Tuesday, 6 May 2008

A blast from the past #3

Two speed supercharging.

There is, as the popular saying would have it, nothing new under the sun. So when I read a press release from Antonov Automotive Technologies proclaiming 2-speed superchargers the way forward I recalled that the idea has been tried on piston-engined aircraft. In aviation the idea was to maintain performance at altitude so as the aeroplane climbed the pilot would select a gear to speed up the supercharger. It was a crude but reasonably effective way to compensate for the thinning of the air.

A supercharger is an air pump and while different types have different characteristics but, broadly speaking, the faster it runs the more air it moves. Antonov’s idea is to run the supercharger relatively faster at low engine rpm to boost low-speed torque without blowing the engine up at high speed. They don’t say this, of course, but that is what it amounts to. The behaviour of the supercharger should be fully automated and imperceptible when driving. The goal is to allow vehicle manufacturers to use smaller engines that are more economical.

I’m not sure how plausible their claims are. Superchargers are not the most efficient means of increasing performance. I’m not convinced by anyone who claims that superchargers don’t have the heat issues of turbochargers. Anyone who has used a bicycle pump knows that compressing air makes it hot, the air isn’t particularly bothered how it gets compressed. Two-speed supercharging is an interesting idea but I wonder when engineering fashion will swing back towards big, engines in low states of tune combined with high gearing – the sort of thing seen with the BMW 525e and Renault 5TS.


Si Hollingworth said...

Ah, Lambert Lambert Lambert... you've got the right idea with two-speed superchargers but your historical background has them the wrong way round. The Merlin X had a two-speed supercharger, but it worked at lower boost at low altitude (where the air was denser anyway, and high boost would push the engine into destructive detonation), going into high-boost at higher altitudes (where the air was thinner and the boost the engine "saw" was less). It was automatically selected, though, not pilot-controlled.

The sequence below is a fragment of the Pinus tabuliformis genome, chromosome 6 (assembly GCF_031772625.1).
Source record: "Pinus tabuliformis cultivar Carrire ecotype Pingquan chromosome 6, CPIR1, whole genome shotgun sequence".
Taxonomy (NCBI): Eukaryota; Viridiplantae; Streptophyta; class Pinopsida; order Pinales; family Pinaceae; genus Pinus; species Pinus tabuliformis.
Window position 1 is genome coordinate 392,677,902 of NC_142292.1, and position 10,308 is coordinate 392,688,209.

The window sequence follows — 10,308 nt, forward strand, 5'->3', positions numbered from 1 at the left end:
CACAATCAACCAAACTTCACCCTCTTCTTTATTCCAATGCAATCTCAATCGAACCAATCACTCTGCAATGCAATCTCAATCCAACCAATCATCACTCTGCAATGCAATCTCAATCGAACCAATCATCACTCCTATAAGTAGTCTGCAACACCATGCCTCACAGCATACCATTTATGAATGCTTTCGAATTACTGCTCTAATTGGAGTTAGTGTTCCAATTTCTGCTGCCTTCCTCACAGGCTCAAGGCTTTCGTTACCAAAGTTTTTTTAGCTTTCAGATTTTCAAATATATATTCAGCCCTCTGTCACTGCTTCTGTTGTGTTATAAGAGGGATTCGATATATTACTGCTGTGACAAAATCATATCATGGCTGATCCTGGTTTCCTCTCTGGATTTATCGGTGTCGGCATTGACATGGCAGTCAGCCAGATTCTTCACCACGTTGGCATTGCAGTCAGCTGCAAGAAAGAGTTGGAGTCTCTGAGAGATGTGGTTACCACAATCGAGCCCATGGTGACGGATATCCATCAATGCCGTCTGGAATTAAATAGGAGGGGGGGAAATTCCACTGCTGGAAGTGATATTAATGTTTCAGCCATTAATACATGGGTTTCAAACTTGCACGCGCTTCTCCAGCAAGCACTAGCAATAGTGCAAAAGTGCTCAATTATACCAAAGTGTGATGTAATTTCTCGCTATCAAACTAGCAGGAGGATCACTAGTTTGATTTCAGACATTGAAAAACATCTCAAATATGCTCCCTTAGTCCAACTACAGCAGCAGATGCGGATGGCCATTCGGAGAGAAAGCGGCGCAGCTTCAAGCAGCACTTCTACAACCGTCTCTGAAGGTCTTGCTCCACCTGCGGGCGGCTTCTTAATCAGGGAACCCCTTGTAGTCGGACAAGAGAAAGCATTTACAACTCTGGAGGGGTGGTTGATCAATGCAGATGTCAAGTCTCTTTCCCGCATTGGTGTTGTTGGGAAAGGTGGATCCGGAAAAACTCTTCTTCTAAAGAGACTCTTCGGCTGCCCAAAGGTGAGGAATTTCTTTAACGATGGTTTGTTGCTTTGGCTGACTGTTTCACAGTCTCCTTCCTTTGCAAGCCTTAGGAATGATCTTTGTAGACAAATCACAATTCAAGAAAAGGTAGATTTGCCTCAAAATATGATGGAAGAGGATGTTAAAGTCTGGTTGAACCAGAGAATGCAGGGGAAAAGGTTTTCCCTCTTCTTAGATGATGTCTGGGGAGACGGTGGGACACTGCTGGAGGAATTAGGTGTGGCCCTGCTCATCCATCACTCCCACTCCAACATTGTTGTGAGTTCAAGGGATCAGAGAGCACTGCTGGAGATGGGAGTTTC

Having said that, some writers have made a total hash of describing it, confusing "two-speed" supercharging with "two-stage" supercharging, a very different thing. I need to read more about this, as the way I've seen it described so far looks like Antonov have got two superchargers which they switch to according to demand and revs; the trouble is, they seem to use a centrifugal supercharger at low revs and a positive-displacement blower at high revs, which is totally the wrong way round! Either it's badly described (which is what I'm putting my 10p on) or they're on a hiding to nothing!

Oh, and while I'm kicking a man while he's down, although it's true that air doesn't care HOW it's compressed, all other things being equal, with turbos and superchargers "all other things" are not equal. Using an exhaust-driven pump to compress air is bound to get it much, much hotter than would be the case if the pump didn't have exhaust gas going through it. I've seen turbos glowing red, orange and in one case, yellow, but I have NEVER seen a supercharger any other colour than bare alloy. An extreme case, but I think it proves the point. Turbos have always had issues with underbonnet heat, and although superchargers add some heat to the intake charge, it's nowhere near as bad as a turbo'd engine has to deal with.


Sorry about that, John, but I had to stick my oar in. Good blog, BTW... :-)

Fourwheelsteer said...

There is no positive displacement blower, just a centrifugal supercharger. The bulk of the unit - having seen one sectioned at the SMMT test day - is an epicyclic gearset. At low RPM the planet carrier is locked by spring pressure and the supercharger runs at roughly 1.3 times engine rpm. Attached to the input shaft are a series of bob-weights, as the revs rise they overcome the spring pressure and lock the input and output side of the epicyclic together so the supercharger runs at engine speed.